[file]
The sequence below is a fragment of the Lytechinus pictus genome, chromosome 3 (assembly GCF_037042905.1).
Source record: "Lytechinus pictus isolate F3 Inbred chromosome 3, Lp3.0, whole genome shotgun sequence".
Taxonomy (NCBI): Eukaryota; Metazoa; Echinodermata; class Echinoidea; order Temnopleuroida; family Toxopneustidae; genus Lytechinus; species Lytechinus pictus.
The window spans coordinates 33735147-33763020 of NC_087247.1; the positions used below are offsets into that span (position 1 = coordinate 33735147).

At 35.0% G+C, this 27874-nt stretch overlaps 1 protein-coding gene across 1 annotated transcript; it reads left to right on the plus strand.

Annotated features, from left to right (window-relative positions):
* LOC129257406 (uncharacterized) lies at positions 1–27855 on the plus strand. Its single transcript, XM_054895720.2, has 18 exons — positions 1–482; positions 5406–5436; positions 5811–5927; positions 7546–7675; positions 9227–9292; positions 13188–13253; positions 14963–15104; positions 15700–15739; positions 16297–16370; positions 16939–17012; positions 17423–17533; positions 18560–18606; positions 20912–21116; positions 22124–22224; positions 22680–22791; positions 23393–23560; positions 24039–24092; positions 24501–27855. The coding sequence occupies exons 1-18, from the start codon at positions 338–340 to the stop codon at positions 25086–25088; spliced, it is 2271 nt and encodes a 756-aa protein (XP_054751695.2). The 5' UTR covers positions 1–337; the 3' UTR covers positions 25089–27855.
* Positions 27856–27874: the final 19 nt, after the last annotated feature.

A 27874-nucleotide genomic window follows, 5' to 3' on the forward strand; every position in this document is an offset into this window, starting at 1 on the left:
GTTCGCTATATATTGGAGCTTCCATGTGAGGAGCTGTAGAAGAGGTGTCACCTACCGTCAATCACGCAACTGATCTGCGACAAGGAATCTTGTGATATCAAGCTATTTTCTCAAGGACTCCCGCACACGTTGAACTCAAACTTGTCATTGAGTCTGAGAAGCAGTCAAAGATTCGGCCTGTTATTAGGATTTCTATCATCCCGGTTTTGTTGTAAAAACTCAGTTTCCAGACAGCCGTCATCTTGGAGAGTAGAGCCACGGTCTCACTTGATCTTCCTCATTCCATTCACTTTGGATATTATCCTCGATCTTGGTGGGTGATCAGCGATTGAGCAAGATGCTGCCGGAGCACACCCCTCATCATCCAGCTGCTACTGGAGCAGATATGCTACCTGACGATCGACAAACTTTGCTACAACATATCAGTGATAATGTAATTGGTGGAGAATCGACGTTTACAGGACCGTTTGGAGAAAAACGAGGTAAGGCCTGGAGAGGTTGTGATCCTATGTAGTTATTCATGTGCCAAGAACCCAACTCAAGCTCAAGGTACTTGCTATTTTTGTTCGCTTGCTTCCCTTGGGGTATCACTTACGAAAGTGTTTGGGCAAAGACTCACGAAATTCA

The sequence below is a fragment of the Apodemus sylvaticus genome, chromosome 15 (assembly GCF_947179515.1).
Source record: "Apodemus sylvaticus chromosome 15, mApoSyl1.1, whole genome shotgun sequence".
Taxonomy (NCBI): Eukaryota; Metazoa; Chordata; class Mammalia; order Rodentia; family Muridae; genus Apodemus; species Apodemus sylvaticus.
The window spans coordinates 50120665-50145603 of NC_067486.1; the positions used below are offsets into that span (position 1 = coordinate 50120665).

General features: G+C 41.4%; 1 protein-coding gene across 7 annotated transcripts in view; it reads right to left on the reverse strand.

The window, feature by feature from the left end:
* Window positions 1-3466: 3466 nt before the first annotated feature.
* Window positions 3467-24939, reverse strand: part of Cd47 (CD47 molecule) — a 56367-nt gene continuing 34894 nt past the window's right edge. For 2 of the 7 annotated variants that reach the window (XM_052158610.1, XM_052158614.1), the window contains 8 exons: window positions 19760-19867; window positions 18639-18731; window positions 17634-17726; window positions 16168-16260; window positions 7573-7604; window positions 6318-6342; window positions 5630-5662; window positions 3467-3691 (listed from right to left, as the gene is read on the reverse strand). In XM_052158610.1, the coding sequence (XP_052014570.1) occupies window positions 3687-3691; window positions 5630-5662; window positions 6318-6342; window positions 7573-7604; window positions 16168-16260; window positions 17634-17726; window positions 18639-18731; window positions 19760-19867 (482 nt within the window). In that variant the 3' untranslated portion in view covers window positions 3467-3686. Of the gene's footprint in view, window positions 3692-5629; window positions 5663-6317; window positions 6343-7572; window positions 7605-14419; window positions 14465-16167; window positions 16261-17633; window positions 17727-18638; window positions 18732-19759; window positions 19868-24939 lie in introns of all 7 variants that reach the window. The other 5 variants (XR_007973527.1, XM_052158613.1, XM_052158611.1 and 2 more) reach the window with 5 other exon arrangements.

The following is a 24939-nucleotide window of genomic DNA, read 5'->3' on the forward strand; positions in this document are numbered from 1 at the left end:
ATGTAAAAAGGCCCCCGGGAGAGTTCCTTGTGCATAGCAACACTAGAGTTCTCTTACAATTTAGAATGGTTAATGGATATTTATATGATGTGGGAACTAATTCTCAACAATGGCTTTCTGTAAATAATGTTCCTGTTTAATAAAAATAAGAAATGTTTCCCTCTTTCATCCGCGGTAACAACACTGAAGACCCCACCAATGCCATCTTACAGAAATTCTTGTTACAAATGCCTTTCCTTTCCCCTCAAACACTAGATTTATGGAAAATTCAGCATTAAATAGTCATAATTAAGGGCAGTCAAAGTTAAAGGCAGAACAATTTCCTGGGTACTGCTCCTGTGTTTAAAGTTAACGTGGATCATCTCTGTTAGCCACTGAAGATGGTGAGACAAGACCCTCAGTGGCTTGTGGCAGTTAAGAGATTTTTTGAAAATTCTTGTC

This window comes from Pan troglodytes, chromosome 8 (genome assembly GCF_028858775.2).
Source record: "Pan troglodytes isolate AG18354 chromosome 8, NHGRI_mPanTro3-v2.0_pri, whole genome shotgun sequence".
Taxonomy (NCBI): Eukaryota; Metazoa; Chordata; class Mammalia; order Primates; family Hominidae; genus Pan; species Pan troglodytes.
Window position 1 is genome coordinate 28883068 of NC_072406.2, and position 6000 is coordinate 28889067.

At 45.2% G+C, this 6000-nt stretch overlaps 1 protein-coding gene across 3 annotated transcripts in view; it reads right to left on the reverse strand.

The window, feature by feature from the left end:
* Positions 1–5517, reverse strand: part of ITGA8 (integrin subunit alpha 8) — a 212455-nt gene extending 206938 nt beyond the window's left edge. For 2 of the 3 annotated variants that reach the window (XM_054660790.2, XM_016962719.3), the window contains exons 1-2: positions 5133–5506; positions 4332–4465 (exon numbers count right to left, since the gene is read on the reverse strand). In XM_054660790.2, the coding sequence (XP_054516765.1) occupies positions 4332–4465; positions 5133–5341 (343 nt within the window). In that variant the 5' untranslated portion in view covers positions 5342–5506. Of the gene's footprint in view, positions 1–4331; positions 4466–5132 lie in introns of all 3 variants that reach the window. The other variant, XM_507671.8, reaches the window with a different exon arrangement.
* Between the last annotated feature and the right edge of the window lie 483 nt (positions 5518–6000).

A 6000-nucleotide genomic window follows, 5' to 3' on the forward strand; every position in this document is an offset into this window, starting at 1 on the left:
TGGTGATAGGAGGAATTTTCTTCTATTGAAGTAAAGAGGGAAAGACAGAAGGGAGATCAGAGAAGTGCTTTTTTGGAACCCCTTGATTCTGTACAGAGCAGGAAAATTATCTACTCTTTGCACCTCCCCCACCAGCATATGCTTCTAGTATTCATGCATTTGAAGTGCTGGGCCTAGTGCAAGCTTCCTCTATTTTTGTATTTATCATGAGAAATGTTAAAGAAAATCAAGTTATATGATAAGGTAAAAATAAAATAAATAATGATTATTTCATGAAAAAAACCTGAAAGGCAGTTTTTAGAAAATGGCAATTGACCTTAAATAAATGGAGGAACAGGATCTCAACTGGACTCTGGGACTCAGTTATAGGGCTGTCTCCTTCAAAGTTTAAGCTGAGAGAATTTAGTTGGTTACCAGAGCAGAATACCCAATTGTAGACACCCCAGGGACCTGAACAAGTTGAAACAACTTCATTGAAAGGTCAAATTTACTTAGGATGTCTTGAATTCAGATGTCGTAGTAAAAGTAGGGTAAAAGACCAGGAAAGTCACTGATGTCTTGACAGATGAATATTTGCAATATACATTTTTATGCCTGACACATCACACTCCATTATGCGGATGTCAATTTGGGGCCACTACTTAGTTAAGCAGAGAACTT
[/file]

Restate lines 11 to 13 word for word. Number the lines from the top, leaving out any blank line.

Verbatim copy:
The sequence below is a fragment of the Apodemus sylvaticus genome, chromosome 15 (assembly GCF_947179515.1).
Source record: "Apodemus sylvaticus chromosome 15, mApoSyl1.1, whole genome shotgun sequence".
Taxonomy (NCBI): Eukaryota; Metazoa; Chordata; class Mammalia; order Rodentia; family Muridae; genus Apodemus; species Apodemus sylvaticus.